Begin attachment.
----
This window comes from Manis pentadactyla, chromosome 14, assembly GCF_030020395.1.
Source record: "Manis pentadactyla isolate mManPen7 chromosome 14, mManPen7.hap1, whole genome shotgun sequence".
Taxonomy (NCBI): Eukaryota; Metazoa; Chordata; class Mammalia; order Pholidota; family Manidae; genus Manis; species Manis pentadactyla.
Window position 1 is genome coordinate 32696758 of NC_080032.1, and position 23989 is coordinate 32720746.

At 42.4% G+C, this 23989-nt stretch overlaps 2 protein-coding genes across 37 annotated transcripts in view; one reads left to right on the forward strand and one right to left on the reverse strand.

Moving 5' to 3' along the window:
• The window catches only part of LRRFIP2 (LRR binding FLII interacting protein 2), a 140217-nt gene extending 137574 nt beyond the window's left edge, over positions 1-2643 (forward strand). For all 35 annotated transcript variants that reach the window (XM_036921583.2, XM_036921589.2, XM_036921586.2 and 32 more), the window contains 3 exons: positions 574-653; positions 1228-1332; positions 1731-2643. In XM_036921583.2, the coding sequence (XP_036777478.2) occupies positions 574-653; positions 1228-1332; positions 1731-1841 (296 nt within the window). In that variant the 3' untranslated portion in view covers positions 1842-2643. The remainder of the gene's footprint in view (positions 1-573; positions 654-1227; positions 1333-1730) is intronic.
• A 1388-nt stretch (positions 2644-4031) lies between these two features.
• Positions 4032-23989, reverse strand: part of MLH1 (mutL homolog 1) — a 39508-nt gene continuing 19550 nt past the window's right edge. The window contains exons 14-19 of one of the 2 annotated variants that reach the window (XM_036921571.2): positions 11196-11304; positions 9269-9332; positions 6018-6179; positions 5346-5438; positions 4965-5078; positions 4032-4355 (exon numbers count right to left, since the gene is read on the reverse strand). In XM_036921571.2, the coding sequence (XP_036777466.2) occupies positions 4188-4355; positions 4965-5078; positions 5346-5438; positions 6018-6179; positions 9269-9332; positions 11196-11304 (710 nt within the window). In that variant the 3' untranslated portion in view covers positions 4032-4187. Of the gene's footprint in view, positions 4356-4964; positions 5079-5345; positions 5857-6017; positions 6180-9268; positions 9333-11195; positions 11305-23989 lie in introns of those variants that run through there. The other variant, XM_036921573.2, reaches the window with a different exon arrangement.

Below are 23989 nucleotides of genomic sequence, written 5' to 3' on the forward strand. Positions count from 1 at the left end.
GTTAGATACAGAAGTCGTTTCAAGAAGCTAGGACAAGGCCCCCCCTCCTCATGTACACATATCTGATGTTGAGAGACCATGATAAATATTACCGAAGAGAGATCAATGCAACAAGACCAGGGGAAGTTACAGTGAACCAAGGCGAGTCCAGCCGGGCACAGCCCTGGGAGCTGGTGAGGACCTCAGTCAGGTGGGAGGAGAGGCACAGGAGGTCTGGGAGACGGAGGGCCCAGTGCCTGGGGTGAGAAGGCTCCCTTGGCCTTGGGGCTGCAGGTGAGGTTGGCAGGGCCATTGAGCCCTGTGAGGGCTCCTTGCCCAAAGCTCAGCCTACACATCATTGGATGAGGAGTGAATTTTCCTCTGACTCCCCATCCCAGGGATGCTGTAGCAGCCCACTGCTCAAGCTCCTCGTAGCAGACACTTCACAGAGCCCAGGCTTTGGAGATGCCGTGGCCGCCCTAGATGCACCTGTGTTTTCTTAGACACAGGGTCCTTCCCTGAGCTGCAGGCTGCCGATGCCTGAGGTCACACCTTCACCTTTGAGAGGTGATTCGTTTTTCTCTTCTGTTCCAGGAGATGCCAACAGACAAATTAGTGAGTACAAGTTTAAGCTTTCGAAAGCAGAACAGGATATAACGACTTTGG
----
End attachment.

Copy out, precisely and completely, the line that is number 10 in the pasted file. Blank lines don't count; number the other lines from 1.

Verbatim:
Below are 23989 nucleotides of genomic sequence, written 5' to 3' on the forward strand. Positions count from 1 at the left end.